The course aims to give students the opportunity to develop a range of skills, techniques, and attitudes, essential to accessing employment opportunities within the legal and business sector. This is achieved by providing students with knowledge and understanding of legal principles and by developing their employability skills.
This is a two year course leading to an Extended Certificate (equivalent to one A Level).
Law combines well with a wide range of subjects including:
- Modern Languages
If you are considering a career in Law, check the university entry requirements.
The qualification provides a very useful background for a number of careers and Higher Education courses. Many students who have completed the two year course (Extended Certificate) have progressed to university to read a degree in Law. University destinations from recent cohorts include: Portsmouth, Winchester, Bournemouth, Kent, Sussex and Surrey.
The course has also seen students progress to a range of other Higher Education courses including; Youth Justice, Criminology, Business and Social Work.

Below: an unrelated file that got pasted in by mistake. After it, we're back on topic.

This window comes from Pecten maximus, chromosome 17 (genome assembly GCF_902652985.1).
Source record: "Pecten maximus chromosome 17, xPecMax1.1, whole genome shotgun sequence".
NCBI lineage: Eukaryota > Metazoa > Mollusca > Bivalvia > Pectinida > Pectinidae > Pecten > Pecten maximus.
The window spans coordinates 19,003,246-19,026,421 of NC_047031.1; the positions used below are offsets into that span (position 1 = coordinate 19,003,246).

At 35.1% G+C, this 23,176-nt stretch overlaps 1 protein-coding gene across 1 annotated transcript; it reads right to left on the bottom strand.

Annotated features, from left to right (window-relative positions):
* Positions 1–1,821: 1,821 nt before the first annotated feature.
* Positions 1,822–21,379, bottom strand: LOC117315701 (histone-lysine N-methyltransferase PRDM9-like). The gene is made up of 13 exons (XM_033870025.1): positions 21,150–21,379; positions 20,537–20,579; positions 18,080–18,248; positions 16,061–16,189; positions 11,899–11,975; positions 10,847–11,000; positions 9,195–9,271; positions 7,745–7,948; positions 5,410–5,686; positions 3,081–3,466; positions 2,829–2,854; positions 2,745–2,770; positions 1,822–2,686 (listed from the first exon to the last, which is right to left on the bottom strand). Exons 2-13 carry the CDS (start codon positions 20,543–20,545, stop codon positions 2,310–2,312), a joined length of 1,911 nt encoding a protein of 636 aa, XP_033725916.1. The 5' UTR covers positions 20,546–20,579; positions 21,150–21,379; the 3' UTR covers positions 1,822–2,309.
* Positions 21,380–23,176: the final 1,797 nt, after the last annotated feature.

The skills and knowledge developed throughout the course are also beneficial in many career paths including: Police and Armed Forces, Teaching, Social Work and Business.
This course covers three core units over a two year period including:
- Dispute Solving in Civil Law
- Investigating Aspects of Criminal Law and the Legal System
- Applying the Law
Students will also study the following specialist unit:
- Aspects of Family Law
The course will provide students with a solid foundation on which they can base future study.
Course Specific Trips, Visits & Experiences
Law students have the opportunity to take part in a variety of course related experiences. In recent years, these have included:
- A trip to the Old Bailey designed to give students a practical insight into the workings of the criminal justice system
- A trip to The University of Law, Guildford for the ‘Explore Law’ event
- A trip to Parliament giving the students an insight into the creation of Law
- Guest speakers including Solicitors, Barristers and past students
In addition to course specific experiences, students also have the opportunity to get involved in the College’s Activities Programme.
All students need to gain an experience of the work place during their time at College and for students studying vocational courses it should ideally be linked to one of their subject areas.